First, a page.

I suspect Schmeh sees my book as pseudoscience because of a category error. Rather than being a scientific proof, “The Curse” is actually a detailed historical hypothesis (who made it, when they made it, how they made it, what need it satisfied, how its cipher system began and evolved, what subsequently happened to it, etc) announcing an ongoing art historical research programme (developing and testing those ideas through archival and analytical study). The kind of deductive scientific proof (A.K.A. a “smoking gun”) which people like Schmeh demand would most likely come as a final stage, not as a first stage.

So, Klaus: while I welcome your skepticism in the VMs arena, I can only suggest that – as far as The Curse goes – your train perhaps arrived a little before the station was built. 😮

As far as the details in Schmeh’s article go, many are outdated (and wrong): for example, the notion of a 20th century forgery has been very strongly refuted by letters found in Athanasius Kircher’s archive. The dates Schmeh gives for Anthony Ascham are for the (more famous) 17th century Anthony Ascham, not the (less famous) 16th century one proposed by Leonell Strong. The idea that there are zero corrections in the VMs has also been proved wrong. John Tiltman was a non-machine cipher specialist (one of the finest ever, in fact), and only indirectly connected with Colossus.

If my German was better, I could doubtless produce more, but none of that (nor even his dismissal of my hypothesis!) is really the main point here. What I most object to about Schmeh’s piece is his repeated assertion that we still know almost nothing about the VMs, which he uses to support his skeptical position. Actually, we’ve come a very long way in the last few years – but the online hullabaloo tends to hide this.

Every few days, I get asked to recommend a good introduction to the Voynich Manuscript (the ‘VMs’ for short). But each time this happens, my heart sinks a little: given the size and scope of historical research you’d need to have to properly grasp the subject, it’s a bit like being asked to recommend a good 5-page encyclopaedia. Or rather, as none such exists, like being asked to write one.

However, you can describe it in a paragraph: it’s a handwritten book that’s 230+ pages long, very probably about 500 years old, and filled with strange words and obscure pictures no-one can understand. I call it “a Scooby Doo mystery for grownups“, but one where everyone is trying to pin the blame on a different janitor: and so the story loops endlessly, as if on a lost satellite cartoon channel.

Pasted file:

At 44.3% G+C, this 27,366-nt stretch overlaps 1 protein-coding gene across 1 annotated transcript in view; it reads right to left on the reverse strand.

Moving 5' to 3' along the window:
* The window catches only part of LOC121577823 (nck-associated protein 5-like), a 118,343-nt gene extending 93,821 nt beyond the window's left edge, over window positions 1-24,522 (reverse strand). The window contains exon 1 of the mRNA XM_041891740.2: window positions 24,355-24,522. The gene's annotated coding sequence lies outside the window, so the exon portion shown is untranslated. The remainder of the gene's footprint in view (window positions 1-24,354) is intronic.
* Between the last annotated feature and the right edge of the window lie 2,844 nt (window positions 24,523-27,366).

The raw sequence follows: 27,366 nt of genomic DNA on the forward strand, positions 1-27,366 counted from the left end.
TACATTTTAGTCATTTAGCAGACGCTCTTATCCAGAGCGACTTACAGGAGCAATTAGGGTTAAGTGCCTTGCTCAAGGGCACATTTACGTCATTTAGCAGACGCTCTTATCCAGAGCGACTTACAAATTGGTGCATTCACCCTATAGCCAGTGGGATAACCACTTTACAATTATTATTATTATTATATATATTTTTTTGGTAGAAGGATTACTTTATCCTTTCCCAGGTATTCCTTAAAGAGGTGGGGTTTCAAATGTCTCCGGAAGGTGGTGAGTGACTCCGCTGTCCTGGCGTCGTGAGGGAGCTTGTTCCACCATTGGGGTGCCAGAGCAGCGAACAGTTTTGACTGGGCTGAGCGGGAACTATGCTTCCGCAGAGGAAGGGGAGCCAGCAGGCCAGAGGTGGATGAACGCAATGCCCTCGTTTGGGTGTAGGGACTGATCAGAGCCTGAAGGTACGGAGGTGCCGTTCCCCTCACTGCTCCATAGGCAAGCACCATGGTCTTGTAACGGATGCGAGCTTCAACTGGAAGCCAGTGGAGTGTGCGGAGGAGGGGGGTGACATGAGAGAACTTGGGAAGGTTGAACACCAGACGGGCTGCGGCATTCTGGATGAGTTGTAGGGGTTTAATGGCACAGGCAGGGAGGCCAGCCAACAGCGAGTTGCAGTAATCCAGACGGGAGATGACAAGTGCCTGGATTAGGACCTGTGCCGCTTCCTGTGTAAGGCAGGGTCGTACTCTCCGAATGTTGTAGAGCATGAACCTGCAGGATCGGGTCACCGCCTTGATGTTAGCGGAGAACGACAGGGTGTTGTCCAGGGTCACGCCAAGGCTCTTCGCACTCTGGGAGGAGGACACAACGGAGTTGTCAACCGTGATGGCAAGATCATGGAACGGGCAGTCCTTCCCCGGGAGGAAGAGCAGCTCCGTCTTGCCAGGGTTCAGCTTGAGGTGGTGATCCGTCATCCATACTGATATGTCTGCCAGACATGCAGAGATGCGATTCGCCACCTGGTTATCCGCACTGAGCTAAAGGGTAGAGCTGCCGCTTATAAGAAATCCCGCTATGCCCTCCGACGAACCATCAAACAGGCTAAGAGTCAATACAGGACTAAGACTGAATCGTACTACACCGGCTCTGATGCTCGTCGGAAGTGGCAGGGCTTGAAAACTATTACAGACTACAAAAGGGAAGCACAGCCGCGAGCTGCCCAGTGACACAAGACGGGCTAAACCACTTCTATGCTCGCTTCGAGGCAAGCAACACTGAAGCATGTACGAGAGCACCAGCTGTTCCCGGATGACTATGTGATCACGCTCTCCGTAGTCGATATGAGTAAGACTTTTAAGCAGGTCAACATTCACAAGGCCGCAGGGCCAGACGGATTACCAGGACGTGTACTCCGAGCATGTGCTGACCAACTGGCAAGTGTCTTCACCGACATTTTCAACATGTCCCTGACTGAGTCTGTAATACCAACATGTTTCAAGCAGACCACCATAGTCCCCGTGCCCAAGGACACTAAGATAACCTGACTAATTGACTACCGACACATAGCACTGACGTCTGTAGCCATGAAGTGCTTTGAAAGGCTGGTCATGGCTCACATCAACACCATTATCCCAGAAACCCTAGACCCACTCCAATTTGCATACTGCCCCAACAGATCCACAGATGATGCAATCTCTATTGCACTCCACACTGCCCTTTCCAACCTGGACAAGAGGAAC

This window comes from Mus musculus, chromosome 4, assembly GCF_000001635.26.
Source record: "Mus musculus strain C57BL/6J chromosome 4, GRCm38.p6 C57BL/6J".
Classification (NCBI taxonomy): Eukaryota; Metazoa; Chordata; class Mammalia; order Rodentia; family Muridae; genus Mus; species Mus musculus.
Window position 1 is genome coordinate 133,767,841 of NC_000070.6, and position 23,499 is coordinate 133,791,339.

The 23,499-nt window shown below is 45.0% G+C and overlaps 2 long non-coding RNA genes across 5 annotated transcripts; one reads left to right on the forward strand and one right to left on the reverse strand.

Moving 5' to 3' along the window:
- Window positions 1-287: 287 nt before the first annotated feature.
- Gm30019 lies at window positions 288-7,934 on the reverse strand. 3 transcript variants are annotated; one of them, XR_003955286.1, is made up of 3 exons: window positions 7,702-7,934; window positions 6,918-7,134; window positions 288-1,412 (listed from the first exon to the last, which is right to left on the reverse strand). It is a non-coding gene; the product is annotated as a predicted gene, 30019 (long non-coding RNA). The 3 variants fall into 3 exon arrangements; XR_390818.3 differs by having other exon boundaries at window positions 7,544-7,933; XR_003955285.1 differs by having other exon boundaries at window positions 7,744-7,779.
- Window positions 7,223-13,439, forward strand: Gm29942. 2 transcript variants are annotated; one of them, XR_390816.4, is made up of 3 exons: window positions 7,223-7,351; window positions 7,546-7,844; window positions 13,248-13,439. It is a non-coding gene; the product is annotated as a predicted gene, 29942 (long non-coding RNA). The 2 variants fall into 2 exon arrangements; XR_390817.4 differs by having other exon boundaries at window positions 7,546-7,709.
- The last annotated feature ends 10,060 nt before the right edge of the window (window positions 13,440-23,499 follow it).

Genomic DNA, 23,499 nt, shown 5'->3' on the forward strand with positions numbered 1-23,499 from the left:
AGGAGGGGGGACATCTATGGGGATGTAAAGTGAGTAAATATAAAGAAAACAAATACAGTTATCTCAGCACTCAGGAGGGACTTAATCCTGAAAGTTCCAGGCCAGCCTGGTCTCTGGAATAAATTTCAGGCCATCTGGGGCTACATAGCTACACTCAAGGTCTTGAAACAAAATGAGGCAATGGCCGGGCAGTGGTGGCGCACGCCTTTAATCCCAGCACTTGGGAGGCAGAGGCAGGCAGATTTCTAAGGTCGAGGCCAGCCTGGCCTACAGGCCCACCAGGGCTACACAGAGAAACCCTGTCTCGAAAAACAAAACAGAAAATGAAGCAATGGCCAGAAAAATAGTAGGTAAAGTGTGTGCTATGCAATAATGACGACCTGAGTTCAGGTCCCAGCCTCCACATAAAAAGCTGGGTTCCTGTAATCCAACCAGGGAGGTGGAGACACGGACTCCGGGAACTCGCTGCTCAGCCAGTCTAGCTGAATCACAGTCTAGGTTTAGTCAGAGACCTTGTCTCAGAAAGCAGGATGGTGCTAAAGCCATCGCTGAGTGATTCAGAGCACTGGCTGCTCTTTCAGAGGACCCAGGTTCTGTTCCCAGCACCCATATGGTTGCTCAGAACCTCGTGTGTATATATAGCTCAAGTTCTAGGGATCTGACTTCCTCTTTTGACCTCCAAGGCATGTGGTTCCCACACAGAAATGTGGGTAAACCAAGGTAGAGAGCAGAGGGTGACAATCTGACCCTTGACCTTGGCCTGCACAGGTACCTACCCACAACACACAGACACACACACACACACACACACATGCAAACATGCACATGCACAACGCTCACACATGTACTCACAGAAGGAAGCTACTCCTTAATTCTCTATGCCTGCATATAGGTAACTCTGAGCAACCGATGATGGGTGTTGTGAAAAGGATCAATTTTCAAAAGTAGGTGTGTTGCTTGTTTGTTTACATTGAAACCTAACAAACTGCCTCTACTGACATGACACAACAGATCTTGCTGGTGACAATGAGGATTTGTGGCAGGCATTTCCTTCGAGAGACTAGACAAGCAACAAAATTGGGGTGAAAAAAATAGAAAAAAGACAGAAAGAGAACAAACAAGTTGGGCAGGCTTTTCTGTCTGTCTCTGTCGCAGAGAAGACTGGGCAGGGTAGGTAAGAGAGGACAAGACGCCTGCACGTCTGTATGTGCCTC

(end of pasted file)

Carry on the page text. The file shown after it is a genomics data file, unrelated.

For once, the Wikipedia Voynich Manuscript page falls well short of being genuinely useful: the VMs is so contested, so politicized, so intensely rubbish that the whole neutral tone Wiki-thing fails to please (I gently satirized this in my VQ questionnaire). Bucketfuls of worthless opinions, and endless pussyfooting around: throw all that junk away, I say, and start from scratch. *sigh*

But if Wikipedia’s faux-scientific neutrality can’t get you started, what can? If (like me) you are a fan of Ambrose Bierce’s “The Devil’s Dictionary” (1911), your ideal introduction to the Voynich Manuscript might well be succinct, partial, and cynical (in fact, almost toxically so). In this vein, I heartily recommend “Folly Follows the Script“, an article by Jacques Guy (AKA “Frogguy“) in the Times Higher Education supplement from 2004. While ostensibly reviewing Kennedy and Churchill’s recent book on the VMs, Guy rips apart a lot of the pretension and falsity that now surrounds the manuscript, in particular Gordon Rugg’s muchvaunted (but actually resoundingly hollow) hoax papers. Which is, errrm, nice.

If you prefer lots and lots (and did I say lots?) of data, the best introductory site by miles is Rene Zandbergen’s excellent voynich.nu, in particular his “short tour“, and the even shorter tour. But frankly, it’s hard for most people to care about Newbold, Petersen, Friedman, Strong, Brumbaugh, O’Neill, Feely, Manly, and even John “The Brig” Tiltman unless you’ve already lurched over the line into Voynich-obsessive mania: none of them could read a word of the VMs, and they’re all long dead.

Alternatively, if you prefer a kind of gentle postmodern defeatism, I could happily recommend a very readable article by Lev Grossman called “When Words Fail“, which first appeared in Lingua Franca magazine way back in April 1999: sadly, nothing much of substance has changed in the intervening decade (or, indeed, over several preceding decades too).